Having reached the stage where for its own private political purposes, in view of the imminent election in respect of which it is seeking to obtain political advantage, the Government of New South Wales, for purely partisan political purposes is attempting to divert the attention of the people of the State from its own misdeeds by blaming those misdeeds on the Federal Government which seeks to have uniform control of airlines throughout Australia. I think it is proper that the Federal Government should have this uniform control. I think it is absolute nonsense to say that control over aviation can be split. This does not exist anywhere else in the world. In the United States there is an airlines commission, which is equivalent to the Department of Civil Aviation, and which co-ordinates airline operations throughout the whole of that country. In Great Britain, there is a single airline policy and to date the most monstrous situation exists. The national airline, British Overseas Airways Corporation, has for years and years been losing sums of money as large as £15 million a year, although I understand that it is operating at a profitable level this year. In the United States of America and Australia competitive airlines are operating. The same situation applies now in Canada which is following the example set by Australia. With such a policy, we at least get a level of airline efficiency. This is what the Commonwealth Government has attempted to do.

The present situation arose when, as the result of a judgment delivered in the High Court of Australia, it became apparent that there had existed a power inherent in the Constitution which the Commonwealth had Senator Murphy, Senator Cohen and Senator Wright with capacities for moving more adeptly through it than I have, it seems pretty clear from the judgment of Mr. Justice Windeyer, which Senator McKenna quoted in part earlier today, that the Commonwealth Government has power totally to co-ordinate air navigation throughout Australia. That seems to be the essence of this judgment of the High Court.

You cannot have divided control over air movement. This is perfectly true. You just cannot have it. The Commonwealth Government, I consider, was justified in exerting the power which the High Court had indicated lay within its possession. Therefore, the Commonwealth Government produced new regulations to cover this aspect. It may be said, I think with some sort of justice, that this is a matter which should have been dealt with by statute. I hope that at some time it will be. But I think that the nervousness of the States of Victoria and South Australia does not relate to the problem of air navigation or the Commonwealth's power over it; I think those States recognise this fairly well. What does make them nervous are the implications on a deeper level, it seems to me, that exist in the judgment with regard to section 51, placitum xxix, relating to the external power of the Commonwealth. The States feel that this power may be exerted against their domestic jurisdiction in the future. I think that this is where the problem lies.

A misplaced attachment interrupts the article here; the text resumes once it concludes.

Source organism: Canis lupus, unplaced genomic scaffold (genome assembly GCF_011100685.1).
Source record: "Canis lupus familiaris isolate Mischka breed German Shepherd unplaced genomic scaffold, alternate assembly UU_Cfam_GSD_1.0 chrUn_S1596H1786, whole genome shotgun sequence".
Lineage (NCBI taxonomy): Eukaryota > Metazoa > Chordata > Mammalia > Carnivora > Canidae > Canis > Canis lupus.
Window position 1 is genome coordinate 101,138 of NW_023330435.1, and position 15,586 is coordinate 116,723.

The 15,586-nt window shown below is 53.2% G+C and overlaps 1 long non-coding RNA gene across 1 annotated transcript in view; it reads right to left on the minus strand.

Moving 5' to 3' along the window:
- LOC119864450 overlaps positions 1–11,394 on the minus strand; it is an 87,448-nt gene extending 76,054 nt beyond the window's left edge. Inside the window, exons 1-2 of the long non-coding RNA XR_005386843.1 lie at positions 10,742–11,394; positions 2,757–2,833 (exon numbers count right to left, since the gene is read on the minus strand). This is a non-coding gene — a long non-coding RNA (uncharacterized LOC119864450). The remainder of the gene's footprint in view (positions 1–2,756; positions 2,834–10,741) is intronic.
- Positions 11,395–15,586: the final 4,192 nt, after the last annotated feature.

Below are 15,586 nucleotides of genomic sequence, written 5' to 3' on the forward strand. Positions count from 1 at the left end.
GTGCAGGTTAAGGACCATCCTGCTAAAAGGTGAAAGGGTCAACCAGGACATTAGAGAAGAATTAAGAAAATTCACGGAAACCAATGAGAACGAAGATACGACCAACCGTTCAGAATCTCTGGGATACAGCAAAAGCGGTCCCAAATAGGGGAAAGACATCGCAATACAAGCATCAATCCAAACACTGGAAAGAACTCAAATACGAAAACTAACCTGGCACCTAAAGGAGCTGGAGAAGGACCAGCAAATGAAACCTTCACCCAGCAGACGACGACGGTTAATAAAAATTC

I come now to the curious situation where the Government of New South Wales makes the decision in relation to airline operations in that State which are heavily subsidised by the Commonwealth Government. I asked the Department of Civil Aviation at short notice whether it was able to give me any indication of the subsidies. The Department informed me that the burden borne by the Commonwealth Government in relation to the operation of intrastate airlines in New South Wales is in the vicinity of £1 .5 million a year.

Senator Ormonde - Did you inquire about figures for the other States?

Senator CORMACK - In this particular context, I do not know what the figures are for the other States. But if you make an analysis - or what cost accountants would call the burden centre, I should think - to ascertain all the charges and the general overheads for the whole of Australia, determine the overheads that relate to New South Wales, and apportion them among the intrastate routes in that State, it will be found that those routes carry a Commonwealth subsidy in regard to air navigation and such facilities as aerodromes amounting to approximately £1.5 million a year. The Commonwealth Government is operating this system or, as the Minister for Civil Aviation said, the Commonwealth taxpayers are operating this system. This is a substantial sum of money which is part of the overhead carried by the Commonwealth Government on behalf of the intrastate airline services in New South Wales.